Editor's Note: This story originally appeared on Personal Capital.
Have you ever wondered how you stack up against other people financially? It’s not uncommon to want to measure our financial situation with others who are in a similar age range or stage of life.
These comparisons are often made on an income basis. In other words, how much money do you make compared with other people your age or in your life stage?
But it’s often more revealing to make the comparison on the basis of net worth.
Do you know your net worth? You can calculate your net worth in minutes when you sign up for Personal Capital’s free and secure financial dashboard.
Once you do that, you’re ready to see whether you’re ahead of the game or not.
What Is Net Worth?
Net worth is determined by subtracting everything you owe to creditors from everything you currently own. Or put another way, it’s the value of your assets after you’ve subtracted all your debts and liabilities.
Let’s consider John. He owns a home currently valued at $300,000. His current mortgage balance is $150,000, so John has $150,000 in home equity that counts toward his assets.
In addition, John has an investment portfolio worth $150,000 and outstanding debt of $180,000 in the form of credit card debt, a car loan and his mortgage.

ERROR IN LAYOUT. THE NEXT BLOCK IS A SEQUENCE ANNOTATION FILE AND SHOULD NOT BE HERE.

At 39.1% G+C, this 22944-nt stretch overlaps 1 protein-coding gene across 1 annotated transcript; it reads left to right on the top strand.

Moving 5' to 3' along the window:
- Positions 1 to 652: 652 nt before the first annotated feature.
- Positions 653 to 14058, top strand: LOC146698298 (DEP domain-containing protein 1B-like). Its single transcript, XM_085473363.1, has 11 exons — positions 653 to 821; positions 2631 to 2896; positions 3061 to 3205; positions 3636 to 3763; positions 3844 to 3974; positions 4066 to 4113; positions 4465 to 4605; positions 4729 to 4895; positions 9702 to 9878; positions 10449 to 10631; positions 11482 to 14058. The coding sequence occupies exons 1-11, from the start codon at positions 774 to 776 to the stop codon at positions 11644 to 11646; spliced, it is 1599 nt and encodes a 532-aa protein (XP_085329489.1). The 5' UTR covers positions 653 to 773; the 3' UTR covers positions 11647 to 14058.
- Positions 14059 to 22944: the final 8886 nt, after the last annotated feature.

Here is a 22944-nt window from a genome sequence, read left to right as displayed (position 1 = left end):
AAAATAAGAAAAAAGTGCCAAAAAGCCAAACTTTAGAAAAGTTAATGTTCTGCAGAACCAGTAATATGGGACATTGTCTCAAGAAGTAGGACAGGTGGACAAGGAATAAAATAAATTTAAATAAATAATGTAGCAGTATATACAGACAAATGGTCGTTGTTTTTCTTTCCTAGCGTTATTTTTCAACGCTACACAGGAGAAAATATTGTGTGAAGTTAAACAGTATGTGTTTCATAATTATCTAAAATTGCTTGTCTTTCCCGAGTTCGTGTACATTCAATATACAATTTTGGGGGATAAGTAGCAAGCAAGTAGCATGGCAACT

To calculate John’s net worth, we’ll subtract his total liabilities (outstanding debt) from his total assets (home equity and investment portfolio). Not counting possessions like his car, furniture, electronics, jewelry, etc., John’s current net worth is $120,000.
$150,000 home equity + $150,000 investment portfolio – $180,000 outstanding debt = $120,000
Average Net Worth by Age in America
Personal Capital conducted proprietary research to determine the average and median net worth of the American investor. (Median net worth is closer to the typical American, while average net worth is higher because of the very wealthy.)
It’s worth noting that people who use the Personal Capital Dashboard tend to adhere to smart money practices: maintaining a comfortable emergency fund, contributing regularly to their retirement accounts, and optimizing their investments for tax efficiency.
As a result, these people tend to have a higher-than-average net worth.
Following are the average and median net worths of Personal Capital Dashboard users, broken down by age.
|Age by Decade |||Average Net Worth |||Median Net Worth|
How to Build Your Net Worth